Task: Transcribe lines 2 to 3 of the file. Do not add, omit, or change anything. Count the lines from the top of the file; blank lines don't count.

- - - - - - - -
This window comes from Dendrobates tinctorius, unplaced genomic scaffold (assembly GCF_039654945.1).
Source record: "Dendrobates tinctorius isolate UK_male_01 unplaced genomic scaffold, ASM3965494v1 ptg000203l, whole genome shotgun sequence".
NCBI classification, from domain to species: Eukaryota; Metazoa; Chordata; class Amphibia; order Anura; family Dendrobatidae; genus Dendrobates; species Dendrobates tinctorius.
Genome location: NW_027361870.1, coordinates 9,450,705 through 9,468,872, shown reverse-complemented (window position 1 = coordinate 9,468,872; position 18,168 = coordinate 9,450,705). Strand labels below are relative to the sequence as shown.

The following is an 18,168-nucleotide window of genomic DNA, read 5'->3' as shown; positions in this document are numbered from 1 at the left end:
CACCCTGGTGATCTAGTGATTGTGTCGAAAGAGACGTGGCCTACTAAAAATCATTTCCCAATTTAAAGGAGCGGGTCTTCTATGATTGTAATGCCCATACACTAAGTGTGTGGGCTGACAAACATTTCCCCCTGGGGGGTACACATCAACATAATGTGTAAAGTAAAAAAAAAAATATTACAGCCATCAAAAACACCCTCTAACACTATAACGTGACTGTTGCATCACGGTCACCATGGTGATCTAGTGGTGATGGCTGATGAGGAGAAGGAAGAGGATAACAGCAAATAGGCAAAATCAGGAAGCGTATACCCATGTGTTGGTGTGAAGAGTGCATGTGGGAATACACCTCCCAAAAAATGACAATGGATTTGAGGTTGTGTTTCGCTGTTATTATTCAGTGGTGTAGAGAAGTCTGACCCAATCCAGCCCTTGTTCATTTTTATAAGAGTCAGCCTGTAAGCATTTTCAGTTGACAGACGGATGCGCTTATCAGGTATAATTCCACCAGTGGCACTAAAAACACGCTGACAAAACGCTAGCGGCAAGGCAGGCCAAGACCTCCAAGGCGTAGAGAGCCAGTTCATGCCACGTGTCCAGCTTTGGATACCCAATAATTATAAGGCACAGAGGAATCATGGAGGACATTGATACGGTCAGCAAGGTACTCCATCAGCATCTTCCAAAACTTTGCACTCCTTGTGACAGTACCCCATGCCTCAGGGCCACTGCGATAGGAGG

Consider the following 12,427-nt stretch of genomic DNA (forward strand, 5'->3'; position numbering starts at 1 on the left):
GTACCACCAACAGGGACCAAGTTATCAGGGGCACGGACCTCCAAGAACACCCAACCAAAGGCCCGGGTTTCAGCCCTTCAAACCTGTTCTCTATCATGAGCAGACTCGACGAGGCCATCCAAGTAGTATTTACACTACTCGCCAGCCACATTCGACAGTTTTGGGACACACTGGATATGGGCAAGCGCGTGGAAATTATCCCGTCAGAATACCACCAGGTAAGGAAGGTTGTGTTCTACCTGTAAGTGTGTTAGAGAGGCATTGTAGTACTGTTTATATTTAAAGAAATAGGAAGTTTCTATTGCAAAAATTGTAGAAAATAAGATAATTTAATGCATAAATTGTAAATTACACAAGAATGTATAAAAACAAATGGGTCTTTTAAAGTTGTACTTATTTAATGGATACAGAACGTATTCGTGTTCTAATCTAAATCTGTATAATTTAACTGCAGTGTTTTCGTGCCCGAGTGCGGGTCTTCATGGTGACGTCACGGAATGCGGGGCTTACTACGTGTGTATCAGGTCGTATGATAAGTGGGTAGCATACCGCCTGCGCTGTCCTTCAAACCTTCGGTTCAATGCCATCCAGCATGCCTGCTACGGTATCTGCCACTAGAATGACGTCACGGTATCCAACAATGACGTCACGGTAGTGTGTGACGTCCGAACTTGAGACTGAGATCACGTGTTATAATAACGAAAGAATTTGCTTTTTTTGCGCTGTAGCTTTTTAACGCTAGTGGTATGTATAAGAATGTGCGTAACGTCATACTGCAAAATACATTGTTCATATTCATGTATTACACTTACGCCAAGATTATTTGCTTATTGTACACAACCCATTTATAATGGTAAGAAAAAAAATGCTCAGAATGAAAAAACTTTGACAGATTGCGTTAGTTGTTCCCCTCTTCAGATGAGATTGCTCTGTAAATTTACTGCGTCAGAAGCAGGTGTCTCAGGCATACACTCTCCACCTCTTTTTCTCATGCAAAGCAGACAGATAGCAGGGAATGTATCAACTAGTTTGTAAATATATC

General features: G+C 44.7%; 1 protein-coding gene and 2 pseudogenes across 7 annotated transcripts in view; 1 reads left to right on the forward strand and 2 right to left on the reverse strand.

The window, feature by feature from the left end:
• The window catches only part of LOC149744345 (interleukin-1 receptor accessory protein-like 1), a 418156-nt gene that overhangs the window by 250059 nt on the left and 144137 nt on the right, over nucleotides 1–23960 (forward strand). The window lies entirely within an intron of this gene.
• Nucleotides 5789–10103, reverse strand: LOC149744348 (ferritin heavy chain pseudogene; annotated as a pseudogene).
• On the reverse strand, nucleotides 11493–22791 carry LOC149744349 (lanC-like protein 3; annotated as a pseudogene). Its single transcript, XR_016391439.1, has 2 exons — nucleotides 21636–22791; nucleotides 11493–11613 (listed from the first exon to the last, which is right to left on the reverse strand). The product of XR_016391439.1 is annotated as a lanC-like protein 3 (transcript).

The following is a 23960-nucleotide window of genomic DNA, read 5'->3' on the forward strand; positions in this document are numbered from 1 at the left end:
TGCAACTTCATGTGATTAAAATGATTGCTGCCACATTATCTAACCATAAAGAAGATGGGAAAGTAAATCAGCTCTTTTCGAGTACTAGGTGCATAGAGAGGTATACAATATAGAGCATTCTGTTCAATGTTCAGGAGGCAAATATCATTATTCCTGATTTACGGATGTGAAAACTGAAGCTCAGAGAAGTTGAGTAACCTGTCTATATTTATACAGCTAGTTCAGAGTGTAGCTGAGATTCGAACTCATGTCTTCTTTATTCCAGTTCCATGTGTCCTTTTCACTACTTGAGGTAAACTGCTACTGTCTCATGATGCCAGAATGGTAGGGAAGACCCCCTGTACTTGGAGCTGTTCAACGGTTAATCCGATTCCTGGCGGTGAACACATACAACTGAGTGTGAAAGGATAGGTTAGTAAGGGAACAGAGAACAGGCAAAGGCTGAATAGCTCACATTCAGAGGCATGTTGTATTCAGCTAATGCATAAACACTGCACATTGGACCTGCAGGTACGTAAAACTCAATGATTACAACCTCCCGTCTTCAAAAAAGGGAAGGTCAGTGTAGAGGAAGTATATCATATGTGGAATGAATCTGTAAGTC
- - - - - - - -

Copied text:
Source record: "Dendrobates tinctorius isolate UK_male_01 unplaced genomic scaffold, ASM3965494v1 ptg000203l, whole genome shotgun sequence".
NCBI classification, from domain to species: Eukaryota; Metazoa; Chordata; class Amphibia; order Anura; family Dendrobatidae; genus Dendrobates; species Dendrobates tinctorius.